This cat's table includes an interesting group of hard-to-categorize adults as well as two other boys, Ramadhin and Cassius. The story follows the boys adventures on the ship, although the word "adventures" seems too strong a word for this gentle, insightful read.
Three elements of the book stand out: First, it is grand to see people and events through the eyes of the boys on the ship. Second, I like the contrast between the world of an 11-year old and later chapters in The Cat's Table where Michael is older. Childhood looks more serene and magical; adolescence and adulthood are not that way. Third, the adults on the ship are a wonderful collection of characters. I particularly like Miss Lasqueti, who made the quip quoted above. A woman of many talents, she spends her days reading mysteries in a lounge chair on the ship's deck, tossing overboard books that disappoint. A character after my own heart.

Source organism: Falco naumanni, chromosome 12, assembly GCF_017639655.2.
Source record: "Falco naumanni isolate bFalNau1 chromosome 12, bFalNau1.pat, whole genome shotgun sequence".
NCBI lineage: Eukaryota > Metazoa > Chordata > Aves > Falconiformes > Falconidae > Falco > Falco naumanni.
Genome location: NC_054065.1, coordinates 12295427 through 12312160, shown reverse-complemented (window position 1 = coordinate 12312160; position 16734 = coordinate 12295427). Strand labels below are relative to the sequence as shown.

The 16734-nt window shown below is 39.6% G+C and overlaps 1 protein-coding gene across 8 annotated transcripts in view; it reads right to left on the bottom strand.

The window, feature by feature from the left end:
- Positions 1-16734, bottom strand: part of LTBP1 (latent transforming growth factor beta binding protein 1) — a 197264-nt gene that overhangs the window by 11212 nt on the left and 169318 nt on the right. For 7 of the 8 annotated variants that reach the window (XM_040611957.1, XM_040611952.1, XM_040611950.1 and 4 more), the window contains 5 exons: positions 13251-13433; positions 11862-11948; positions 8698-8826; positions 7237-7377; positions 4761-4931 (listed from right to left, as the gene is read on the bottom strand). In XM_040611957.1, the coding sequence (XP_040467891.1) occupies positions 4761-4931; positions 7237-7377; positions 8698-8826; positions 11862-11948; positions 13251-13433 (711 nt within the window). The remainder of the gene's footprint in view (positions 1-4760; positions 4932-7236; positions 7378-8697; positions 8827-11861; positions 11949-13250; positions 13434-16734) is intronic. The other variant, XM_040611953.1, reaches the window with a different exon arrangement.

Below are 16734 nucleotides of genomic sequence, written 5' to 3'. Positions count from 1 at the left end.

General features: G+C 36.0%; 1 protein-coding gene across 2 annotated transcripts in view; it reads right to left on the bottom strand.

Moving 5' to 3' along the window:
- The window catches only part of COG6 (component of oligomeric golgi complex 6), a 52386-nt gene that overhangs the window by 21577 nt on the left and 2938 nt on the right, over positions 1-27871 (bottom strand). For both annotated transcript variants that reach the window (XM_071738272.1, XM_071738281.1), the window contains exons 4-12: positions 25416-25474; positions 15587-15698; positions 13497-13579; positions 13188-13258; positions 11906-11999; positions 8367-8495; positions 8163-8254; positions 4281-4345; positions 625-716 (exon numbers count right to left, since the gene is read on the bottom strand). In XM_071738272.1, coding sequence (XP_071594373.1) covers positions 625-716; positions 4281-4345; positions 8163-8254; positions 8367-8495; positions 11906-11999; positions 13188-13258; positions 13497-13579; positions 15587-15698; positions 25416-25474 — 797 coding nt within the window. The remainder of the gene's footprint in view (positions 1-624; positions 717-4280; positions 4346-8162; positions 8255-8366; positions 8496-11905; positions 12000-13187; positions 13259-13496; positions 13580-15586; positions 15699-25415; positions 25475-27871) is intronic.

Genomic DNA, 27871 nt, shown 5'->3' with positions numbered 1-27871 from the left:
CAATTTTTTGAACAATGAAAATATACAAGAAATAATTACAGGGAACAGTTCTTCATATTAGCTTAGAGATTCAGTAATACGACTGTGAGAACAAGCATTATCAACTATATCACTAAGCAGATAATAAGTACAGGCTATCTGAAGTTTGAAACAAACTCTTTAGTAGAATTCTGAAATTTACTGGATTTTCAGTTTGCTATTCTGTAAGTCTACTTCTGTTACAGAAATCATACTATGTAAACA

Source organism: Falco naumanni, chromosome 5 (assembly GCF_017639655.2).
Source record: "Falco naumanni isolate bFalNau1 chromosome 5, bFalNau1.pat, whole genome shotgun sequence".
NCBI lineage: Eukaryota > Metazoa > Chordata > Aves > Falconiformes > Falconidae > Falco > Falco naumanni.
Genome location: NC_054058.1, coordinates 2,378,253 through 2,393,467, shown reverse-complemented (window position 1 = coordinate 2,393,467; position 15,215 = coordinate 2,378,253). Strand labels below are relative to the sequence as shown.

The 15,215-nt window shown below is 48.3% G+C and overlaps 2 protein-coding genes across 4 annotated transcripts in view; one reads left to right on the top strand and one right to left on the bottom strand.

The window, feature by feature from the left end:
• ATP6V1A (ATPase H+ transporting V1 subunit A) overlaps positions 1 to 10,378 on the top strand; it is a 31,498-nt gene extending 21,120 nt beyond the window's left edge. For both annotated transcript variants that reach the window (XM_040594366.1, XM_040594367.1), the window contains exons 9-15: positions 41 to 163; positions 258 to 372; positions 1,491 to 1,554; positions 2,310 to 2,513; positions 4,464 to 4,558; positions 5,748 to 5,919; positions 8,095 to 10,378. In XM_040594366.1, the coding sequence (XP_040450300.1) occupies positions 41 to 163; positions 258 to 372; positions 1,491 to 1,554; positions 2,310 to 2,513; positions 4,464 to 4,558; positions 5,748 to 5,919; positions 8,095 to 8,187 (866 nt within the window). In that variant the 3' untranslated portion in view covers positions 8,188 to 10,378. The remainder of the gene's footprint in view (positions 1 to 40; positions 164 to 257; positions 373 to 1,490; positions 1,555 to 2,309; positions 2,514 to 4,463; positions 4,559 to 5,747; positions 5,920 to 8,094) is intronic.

A very enjoyable book. The Cat's Table is recommended reading.